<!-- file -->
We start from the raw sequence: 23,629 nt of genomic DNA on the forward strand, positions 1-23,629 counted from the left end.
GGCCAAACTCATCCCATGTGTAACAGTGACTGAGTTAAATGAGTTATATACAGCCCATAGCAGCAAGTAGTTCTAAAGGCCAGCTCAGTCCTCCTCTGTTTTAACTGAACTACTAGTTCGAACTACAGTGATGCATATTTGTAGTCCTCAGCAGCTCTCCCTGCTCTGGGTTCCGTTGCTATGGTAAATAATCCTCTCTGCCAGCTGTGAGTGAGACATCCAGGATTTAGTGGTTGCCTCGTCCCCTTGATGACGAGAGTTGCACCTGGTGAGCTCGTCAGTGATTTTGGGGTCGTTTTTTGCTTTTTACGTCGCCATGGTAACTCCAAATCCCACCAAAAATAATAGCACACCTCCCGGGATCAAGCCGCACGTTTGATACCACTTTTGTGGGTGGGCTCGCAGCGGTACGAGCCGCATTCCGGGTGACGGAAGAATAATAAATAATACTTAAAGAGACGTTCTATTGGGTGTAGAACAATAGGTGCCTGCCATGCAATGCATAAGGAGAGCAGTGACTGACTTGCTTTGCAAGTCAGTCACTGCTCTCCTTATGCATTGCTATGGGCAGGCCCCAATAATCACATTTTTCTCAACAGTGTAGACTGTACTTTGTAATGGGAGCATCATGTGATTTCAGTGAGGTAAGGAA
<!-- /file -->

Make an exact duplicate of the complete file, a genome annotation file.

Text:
We start from the raw sequence: 23,629 nt of genomic DNA on the forward strand, positions 1-23,629 counted from the left end.
GGCCAAACTCATCCCATGTGTAACAGTGACTGAGTTAAATGAGTTATATACAGCCCATAGCAGCAAGTAGTTCTAAAGGCCAGCTCAGTCCTCCTCTGTTTTAACTGAACTACTAGTTCGAACTACAGTGATGCATATTTGTAGTCCTCAGCAGCTCTCCCTGCTCTGGGTTCCGTTGCTATGGTAAATAATCCTCTCTGCCAGCTGTGAGTGAGACATCCAGGATTTAGTGGTTGCCTCGTCCCCTTGATGACGAGAGTTGCACCTGGTGAGCTCGTCAGTGATTTTGGGGTCGTTTTTTGCTTTTTACGTCGCCATGGTAACTCCAAATCCCACCAAAAATAATAGCACACCTCCCGGGATCAAGCCGCACGTTTGATACCACTTTTGTGGGTGGGCTCGCAGCGGTACGAGCCGCATTCCGGGTGACGGAAGAATAATAAATAATACTTAAAGAGACGTTCTATTGGGTGTAGAACAATAGGTGCCTGCCATGCAATGCATAAGGAGAGCAGTGACTGACTTGCTTTGCAAGTCAGTCACTGCTCTCCTTATGCATTGCTATGGGCAGGCCCCAATAATCACATTTTTCTCAACAGTGTAGACTGTACTTTGTAATGGGAGCATCATGTGATTTCAGTGAGGTAAGGAA